The above-recited problem with respect to a registration of the slot nozzle 72 with the slide surface 82 may be eliminated by the provision of a doctor blade member 120 as shown in FIGS. 3 and 7 of the drawings. A doctor blade member 120 may be mounted to the frontal face surface 102a by using appropriate screws 130 threaded into bores 132 in the frontal wall 102 of the nozzle. The doctor blade 120 may be any of numerous cross-sectional shape but, preferably it will be shaped to establish an exit gap "g" suitable for passing a particular viscosity fluid as well as to function to mate with the slide surface 82.
A suitable doctor blade 120 may be defined by a frontal face 122 that is angularly disposed with respect to a rear face 124 to establish an end 126 that is greater in dimension than an opposite end 128. This cross-sectional configuration is that of a wedge wherein the rear face 124 may be abutted to the frontal face surface 102a of the nozzle front wall 102 while the front face 122 is abutted to the slide surface 82 of the slide member 80. In addition, the doctor blade 120 is preferably greater in dimension between the ends 126-128 than is the height dimension of the nozzle between the top 106 and the bottom 108 as clearly evident in FIG. 3 such that it will extend beyond the bottom wall 108 by a certain amount. In this configuration, exact registration between the doctor blade 120 and the slide surface 82 is not a requirement inasmuch as any fluid material passing through the nozzle exit bore 114 will be directed downwardly towards the slide surface in an even distribution of fluid on the surface. From the showing of FIG. 3, it can be seen that the nozzle exit gap "g" is not established by the bottom wall face surface 108a and the slide surface 82 but by the face Surface 108a and the rear surface 124 of the doctor blade 120.
It may be recognized by those knowledgeable in the art that the exit gap "g" may not be adequate for passing all of the ranges of viscosities of fluid materials that one may wish to degas in the chamber 30. For example, while a lower range viscosity fluid may pass through a particular gap "g", a higher range viscosity fluid may be all but blocked from exiting the nozzle 72. In this circumstance, it is anticipated that the gap "g" may be varied to accomodate passage of various viscosity fluid materials and this may be accomplished as illustrated in FIG. 6 of the drawings. For example, a bottom wall 108 of the nozzle body 100 may comprise a separate wall member which is secured to the body using any conventional fastening means. The wall member 108 may be adjustable along an interface line indicated in ghost dot-dashed lines at reference numeral 140 and it may be configured with slots so as to be movable in the direction of reference arrow 142. This will, of course, effect a change in the gap "g" dimension so as to accomodate various viscosity fluid materials. Other means may be used to accomplish varying of the gap "g" and the invention, therefore, is not considered limited to the particular manner described above and/or illustrated in the drawing.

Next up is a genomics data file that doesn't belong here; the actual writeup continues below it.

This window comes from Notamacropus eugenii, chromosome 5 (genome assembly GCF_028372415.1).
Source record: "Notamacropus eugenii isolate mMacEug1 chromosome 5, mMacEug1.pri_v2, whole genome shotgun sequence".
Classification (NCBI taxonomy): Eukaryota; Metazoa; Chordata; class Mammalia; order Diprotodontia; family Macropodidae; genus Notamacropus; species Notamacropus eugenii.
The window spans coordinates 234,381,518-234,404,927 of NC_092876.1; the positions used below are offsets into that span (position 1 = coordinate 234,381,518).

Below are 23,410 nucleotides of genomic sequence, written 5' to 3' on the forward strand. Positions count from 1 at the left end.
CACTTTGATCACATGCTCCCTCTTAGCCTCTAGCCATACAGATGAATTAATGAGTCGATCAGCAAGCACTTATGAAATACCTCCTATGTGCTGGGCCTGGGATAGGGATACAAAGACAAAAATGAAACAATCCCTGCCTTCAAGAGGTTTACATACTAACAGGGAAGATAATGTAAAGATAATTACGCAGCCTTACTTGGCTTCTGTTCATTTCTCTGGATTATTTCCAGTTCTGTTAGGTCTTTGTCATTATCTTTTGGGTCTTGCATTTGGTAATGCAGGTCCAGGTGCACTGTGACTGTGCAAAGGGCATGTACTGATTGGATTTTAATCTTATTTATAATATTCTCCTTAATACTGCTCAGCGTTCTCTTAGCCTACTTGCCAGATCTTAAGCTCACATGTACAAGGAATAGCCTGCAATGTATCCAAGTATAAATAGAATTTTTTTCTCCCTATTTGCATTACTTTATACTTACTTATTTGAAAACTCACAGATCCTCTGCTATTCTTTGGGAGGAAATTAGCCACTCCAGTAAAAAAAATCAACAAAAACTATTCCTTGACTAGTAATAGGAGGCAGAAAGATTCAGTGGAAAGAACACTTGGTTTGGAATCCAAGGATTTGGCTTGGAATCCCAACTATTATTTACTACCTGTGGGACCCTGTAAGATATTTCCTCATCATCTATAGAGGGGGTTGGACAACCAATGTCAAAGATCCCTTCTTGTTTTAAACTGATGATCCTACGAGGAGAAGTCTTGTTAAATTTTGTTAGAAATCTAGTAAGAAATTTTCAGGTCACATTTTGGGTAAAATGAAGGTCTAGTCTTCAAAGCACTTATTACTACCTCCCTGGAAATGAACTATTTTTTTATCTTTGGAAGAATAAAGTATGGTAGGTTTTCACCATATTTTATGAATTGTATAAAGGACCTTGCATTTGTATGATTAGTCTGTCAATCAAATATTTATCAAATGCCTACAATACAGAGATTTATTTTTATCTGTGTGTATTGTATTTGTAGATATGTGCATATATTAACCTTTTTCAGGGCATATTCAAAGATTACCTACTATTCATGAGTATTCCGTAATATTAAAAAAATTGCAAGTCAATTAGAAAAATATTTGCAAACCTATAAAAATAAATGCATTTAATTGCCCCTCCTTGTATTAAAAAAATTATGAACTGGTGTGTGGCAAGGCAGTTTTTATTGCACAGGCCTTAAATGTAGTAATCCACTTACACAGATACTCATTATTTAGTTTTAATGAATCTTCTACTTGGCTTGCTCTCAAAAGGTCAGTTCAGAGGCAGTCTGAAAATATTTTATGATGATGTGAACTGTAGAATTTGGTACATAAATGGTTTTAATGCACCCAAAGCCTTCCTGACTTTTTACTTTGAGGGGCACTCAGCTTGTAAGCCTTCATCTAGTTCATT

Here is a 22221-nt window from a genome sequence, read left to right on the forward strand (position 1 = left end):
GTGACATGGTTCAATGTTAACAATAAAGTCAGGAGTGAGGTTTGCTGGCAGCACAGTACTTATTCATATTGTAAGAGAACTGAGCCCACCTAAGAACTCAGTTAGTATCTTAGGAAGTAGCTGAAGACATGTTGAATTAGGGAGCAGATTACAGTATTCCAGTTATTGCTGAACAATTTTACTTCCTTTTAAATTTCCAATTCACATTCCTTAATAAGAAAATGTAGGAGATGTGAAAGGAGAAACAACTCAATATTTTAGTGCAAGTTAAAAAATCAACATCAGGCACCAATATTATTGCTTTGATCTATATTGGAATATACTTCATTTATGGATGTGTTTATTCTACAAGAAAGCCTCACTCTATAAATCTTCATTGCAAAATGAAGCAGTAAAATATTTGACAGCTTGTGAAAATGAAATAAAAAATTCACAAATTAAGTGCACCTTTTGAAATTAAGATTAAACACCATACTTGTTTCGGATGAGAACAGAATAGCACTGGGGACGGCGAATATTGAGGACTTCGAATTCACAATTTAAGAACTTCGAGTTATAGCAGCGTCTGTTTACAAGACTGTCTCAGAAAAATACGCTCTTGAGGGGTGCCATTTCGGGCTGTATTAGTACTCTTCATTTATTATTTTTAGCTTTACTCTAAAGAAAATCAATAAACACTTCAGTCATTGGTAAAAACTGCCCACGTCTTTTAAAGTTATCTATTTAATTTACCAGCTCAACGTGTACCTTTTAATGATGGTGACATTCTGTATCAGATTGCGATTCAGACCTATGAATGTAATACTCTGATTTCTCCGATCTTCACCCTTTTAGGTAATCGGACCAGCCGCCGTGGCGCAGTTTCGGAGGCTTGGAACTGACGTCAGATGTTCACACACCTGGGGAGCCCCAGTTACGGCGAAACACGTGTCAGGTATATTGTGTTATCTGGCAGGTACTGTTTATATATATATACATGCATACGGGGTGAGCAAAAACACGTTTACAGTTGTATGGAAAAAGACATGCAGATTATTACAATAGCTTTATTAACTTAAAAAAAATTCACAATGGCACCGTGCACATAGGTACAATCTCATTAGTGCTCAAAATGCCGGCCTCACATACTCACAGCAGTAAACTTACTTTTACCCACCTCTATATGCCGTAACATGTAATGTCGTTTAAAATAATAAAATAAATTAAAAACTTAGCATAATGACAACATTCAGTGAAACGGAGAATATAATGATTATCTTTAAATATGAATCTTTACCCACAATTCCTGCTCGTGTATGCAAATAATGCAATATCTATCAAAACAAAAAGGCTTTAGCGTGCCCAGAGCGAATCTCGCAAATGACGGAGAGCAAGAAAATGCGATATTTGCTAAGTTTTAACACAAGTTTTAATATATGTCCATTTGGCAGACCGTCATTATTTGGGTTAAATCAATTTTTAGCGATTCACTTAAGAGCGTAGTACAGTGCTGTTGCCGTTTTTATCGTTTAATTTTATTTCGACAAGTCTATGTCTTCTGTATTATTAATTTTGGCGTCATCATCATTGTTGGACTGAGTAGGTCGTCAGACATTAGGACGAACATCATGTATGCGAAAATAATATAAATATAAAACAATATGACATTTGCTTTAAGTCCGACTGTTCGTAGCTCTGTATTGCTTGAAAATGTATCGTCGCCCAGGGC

It will also be recognized by those knowledgeable in the art that the slide surface angle α may be adjustable for the various fluid viscosities to be degassed in the chamber 32. For example, the angle α may be within the range of 20°-25° for lower viscosity materials but these angles will be too steep so as to cause higher viscosity fluids to drop off of the slide surface 82. This action, of course, will result in defeating the purposes of the invention as free falling droplets tend to generate air bubbles in the fluid volume that is being collected in the chamber reservoir 38. Thus, the angle α of the slide surface 82 may be increased or decreased depending upon the viscosity of the fluid material being passed through the nozzle 72. As clearly evident from a consideration of FIG. 3, the angle α may be changed by merely changing the support member 88 to another one having a mounting flange 88 exhibiting a greater or lesser angle α as required. In all cases the slide surface angle α must be established such that a fluid material will flow smoothly on the slide surface i.e., laminar flow is established.
For the types of high viscosity fluids envisioned to be passed through the degassing chamber 30, the angle α will preferably be within the range of 20°-30° with reference to a vertical Ay axis of the chamber. While fluid materials exhibiting a viscosity of at least 80,000 centipoise have been used in conjunction with this range of angles, it is believed that this range may also be suitable for materials having a viscosity less than 80,000 centipoise. Also, low levels of vacuum drawn on the chamber 32 in the range of 1/3 to 1/2 atmosphere may be used to remove large air pockets and/or bubbles within a fluid of a particular viscosity. Higher levels of vacuum, i.e., less than 10% atmosphere, may be applied to de-gassing fluids having dissolved air and such vacuum may also be applied to removing volatile components from some types of fluid materials.